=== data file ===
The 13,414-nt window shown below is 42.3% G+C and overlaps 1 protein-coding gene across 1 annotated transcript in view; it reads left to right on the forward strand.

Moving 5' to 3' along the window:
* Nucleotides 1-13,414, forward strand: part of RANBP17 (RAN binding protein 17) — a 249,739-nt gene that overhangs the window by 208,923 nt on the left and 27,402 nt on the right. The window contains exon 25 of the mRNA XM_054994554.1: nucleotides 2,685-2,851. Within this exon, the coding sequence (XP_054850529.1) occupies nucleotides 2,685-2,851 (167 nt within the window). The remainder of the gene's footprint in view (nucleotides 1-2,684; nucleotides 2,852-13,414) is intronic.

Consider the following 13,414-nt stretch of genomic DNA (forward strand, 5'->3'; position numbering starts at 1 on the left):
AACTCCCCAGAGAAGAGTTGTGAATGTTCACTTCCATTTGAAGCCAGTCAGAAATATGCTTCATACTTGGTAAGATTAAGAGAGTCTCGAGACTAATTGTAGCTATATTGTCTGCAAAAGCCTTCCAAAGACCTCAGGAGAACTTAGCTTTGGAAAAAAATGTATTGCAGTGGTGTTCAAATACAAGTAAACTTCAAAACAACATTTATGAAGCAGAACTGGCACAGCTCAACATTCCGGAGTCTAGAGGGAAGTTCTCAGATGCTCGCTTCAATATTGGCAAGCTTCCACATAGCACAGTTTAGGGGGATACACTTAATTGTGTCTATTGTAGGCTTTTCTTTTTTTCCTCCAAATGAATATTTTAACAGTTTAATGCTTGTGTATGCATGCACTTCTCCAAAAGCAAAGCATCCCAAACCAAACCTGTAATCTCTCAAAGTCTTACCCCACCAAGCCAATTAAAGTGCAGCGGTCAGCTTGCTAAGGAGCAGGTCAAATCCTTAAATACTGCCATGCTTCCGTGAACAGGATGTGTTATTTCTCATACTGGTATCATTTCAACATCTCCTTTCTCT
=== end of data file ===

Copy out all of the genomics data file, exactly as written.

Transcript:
The 13,414-nt window shown below is 42.3% G+C and overlaps 1 protein-coding gene across 1 annotated transcript in view; it reads left to right on the forward strand.

Moving 5' to 3' along the window:
* Nucleotides 1-13,414, forward strand: part of RANBP17 (RAN binding protein 17) — a 249,739-nt gene that overhangs the window by 208,923 nt on the left and 27,402 nt on the right. The window contains exon 25 of the mRNA XM_054994554.1: nucleotides 2,685-2,851. Within this exon, the coding sequence (XP_054850529.1) occupies nucleotides 2,685-2,851 (167 nt within the window). The remainder of the gene's footprint in view (nucleotides 1-2,684; nucleotides 2,852-13,414) is intronic.

Consider the following 13,414-nt stretch of genomic DNA (forward strand, 5'->3'; position numbering starts at 1 on the left):
AACTCCCCAGAGAAGAGTTGTGAATGTTCACTTCCATTTGAAGCCAGTCAGAAATATGCTTCATACTTGGTAAGATTAAGAGAGTCTCGAGACTAATTGTAGCTATATTGTCTGCAAAAGCCTTCCAAAGACCTCAGGAGAACTTAGCTTTGGAAAAAAATGTATTGCAGTGGTGTTCAAATACAAGTAAACTTCAAAACAACATTTATGAAGCAGAACTGGCACAGCTCAACATTCCGGAGTCTAGAGGGAAGTTCTCAGATGCTCGCTTCAATATTGGCAAGCTTCCACATAGCACAGTTTAGGGGGATACACTTAATTGTGTCTATTGTAGGCTTTTCTTTTTTTCCTCCAAATGAATATTTTAACAGTTTAATGCTTGTGTATGCATGCACTTCTCCAAAAGCAAAGCATCCCAAACCAAACCTGTAATCTCTCAAAGTCTTACCCCACCAAGCCAATTAAAGTGCAGCGGTCAGCTTGCTAAGGAGCAGGTCAAATCCTTAAATACTGCCATGCTTCCGTGAACAGGATGTGTTATTTCTCATACTGGTATCATTTCAACATCTCCTTTCTCT